shotfuls of shared time

Flying to London with less than three weeks notice is definitely unusual for me. Spectacularly spontaneous, as it has been put. I’m quite solidly the ‘purchase-your-ticket-six-months-in-advance’ type. But, honestly, I didn’t really even need to think about it. There was no mulling, no careful consideration of costs, no hesitation about taking the time off work. I was going, I was absolutely going, and that’s just how it was going to be.

You see, while yes, I am in theory flying to London for a party. It’s definitely more than that for me. My good friend Jean-Marc is taking leave of his flat which I’ve come to think of as another home. Which…may be weird. That a place I’ve been to only a handful of times could feel so hugely like home to me. But it does. It feels at least as much like home as any of my previous residences. When I have visited my old roommates in my old apartments, I still always felt like I was coming back home. I still knew where everything was, and I still felt like I was a part of life there, albeit an infrequent part. And that’s how I feel about Jean-Marc’s dear old flat. I know how to get there from anywhere in London (blindfolded…or not), I can just about guess the exact contents of the refrigerator and freezer, I know what the light coming in through the bathroom window looks like at any point during the day, I could trace from memory the decals on the wall. And then there’s Jean-Marc himself: I can’t name too many people that I’ve spent so little time with and have such a huge affinity for. Indeed, our so-called ‘quirky bond’ is the stuff that legendary indie films are made of. It’s just…from the most epic and entertaining stories you will ever hear, to the ceaselessly brimming enthusiasm about…life?, to the entirely random chunks of the encyclopedia that must be lodged in his head, to his passion for visiting every part of this extraordinary planet, to the infuriating command of an enviable amount of languages he casually throws around, to the mastery of interacting with practically anyone on any occasion in a matter of seconds, to the umm…skilled (and by skilled I mean magnificently amusing) dance moves…I dunno. Everything. Everything about that man makes me glad for his existence. And grateful for having the pleasure of knowing him.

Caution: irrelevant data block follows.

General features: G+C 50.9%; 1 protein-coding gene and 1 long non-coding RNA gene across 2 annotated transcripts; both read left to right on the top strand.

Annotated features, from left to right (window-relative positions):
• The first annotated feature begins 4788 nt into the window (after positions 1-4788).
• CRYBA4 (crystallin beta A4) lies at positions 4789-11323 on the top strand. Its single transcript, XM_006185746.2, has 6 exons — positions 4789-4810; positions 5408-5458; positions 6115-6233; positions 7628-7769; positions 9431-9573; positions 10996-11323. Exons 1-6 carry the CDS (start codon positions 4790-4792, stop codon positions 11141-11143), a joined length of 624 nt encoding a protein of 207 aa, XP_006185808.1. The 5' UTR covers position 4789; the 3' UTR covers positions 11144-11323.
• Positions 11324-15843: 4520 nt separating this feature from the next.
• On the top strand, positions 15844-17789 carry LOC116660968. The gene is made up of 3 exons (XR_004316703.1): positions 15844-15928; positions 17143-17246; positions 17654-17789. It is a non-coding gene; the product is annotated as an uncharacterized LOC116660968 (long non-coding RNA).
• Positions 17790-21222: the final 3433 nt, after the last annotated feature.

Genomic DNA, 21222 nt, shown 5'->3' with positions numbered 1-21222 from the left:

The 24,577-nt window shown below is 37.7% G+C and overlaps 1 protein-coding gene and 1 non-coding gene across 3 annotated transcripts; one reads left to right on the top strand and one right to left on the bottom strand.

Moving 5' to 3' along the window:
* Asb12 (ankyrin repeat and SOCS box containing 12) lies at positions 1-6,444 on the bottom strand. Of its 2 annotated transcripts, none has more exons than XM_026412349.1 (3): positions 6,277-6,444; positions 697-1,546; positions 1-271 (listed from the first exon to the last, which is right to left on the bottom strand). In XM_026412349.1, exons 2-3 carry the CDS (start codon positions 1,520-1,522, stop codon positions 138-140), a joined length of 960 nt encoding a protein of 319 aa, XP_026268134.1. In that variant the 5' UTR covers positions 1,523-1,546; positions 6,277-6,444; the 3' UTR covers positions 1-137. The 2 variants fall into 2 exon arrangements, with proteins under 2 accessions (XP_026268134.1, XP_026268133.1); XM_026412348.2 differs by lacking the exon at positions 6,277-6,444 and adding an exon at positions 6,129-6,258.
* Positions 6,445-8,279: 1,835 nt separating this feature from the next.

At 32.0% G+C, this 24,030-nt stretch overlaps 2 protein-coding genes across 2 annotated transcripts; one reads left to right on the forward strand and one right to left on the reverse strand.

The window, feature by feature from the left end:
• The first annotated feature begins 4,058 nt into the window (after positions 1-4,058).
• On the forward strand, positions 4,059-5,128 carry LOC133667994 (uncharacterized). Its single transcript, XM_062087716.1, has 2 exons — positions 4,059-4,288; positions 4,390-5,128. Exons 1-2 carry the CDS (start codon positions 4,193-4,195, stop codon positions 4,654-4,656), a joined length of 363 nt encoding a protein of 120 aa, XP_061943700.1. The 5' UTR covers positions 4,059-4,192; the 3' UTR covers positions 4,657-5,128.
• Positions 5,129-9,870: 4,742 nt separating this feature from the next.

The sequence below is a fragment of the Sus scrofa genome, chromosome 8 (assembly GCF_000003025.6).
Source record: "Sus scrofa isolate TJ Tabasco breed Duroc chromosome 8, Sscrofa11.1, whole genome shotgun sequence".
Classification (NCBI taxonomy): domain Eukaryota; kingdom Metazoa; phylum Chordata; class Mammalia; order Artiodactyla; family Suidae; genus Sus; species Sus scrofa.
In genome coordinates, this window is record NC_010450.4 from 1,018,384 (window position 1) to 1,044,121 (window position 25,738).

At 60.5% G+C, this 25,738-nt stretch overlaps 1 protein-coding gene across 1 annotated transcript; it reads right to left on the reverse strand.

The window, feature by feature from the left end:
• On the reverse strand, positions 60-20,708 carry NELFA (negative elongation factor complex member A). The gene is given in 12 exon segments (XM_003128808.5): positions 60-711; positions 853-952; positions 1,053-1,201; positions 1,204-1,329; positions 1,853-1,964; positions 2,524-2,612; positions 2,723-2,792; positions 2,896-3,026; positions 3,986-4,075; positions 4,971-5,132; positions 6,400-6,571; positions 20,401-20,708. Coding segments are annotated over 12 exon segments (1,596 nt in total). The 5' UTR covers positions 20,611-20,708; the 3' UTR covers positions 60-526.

While Jean-Marc wasn’t my first couchsurfing host, he was the first good one. He was a superb one. After our real first couchsurfing experience, Christy and I both felt sort of meh. Couchsurfing seemed a cool concept, but turned out to be less awesome than it sounds. We had this conversation while lugging my entirely-way-too-overly-filled backpack and her two baby-elephant-sized suitcases across the very stair-filled underground stations of London. On our way to the flat of the guy who had responded to our emergency couch request. We more or less decided that we probably wouldn’t do any more couchsurfing after the conclusion of this two week trip to London. And then, and then we heard a contagiously friendly voice greet us before we even reached the open door of Jean-Marc. Jean-Marc, one of the most exceptional human beings I’ve encountered. Jean-Marc, who’s seen me at either the beginning or end (or both) of just about every trip I’ve taken to date. If we were unenthused about couchsurfing before our whirlwind few days with Jean-Marc, we were enchanted completely by the time we left. My parents are known for their exceptional hospitality (it is, in fact, so ingrained in me that I went to school for the damn concept). Likewise, my childhood best friend’s family was ever social and seemed always to have company casually lingering around as though their house was the local favorite coffee shop. I’ve known hospitality and sociability. But I had never experienced it at this level, had never known it from strangers. I became intoxicated by this new potential, this unexpected aspect of life I had stumbled upon.

So I’m in London with my best friend and we’re trying this newfangled couchsurfing thing. And I find myself falling in love with these people whom I had never even heard of a few days prior. Like, head over heels in love. I don’t want our time together to end; I want to hold on to these new relationships like I desire to hold on to all of the goods things in life. But instead I’m just enjoying the ephemeral time we have. It’s all I can do. Jump in and swim before the water dries up around me. It is temporary, but it is good. It is enough. Don’t get me wrong – I love the people who are constant in my life. I need them. But there is something so inexplicably magical about choosing to invest, too, in people who won’t always be there. Being real with people who are present in the here and now. There is a whole universe of potential out there when you open your circle beyond just the people you’ve known.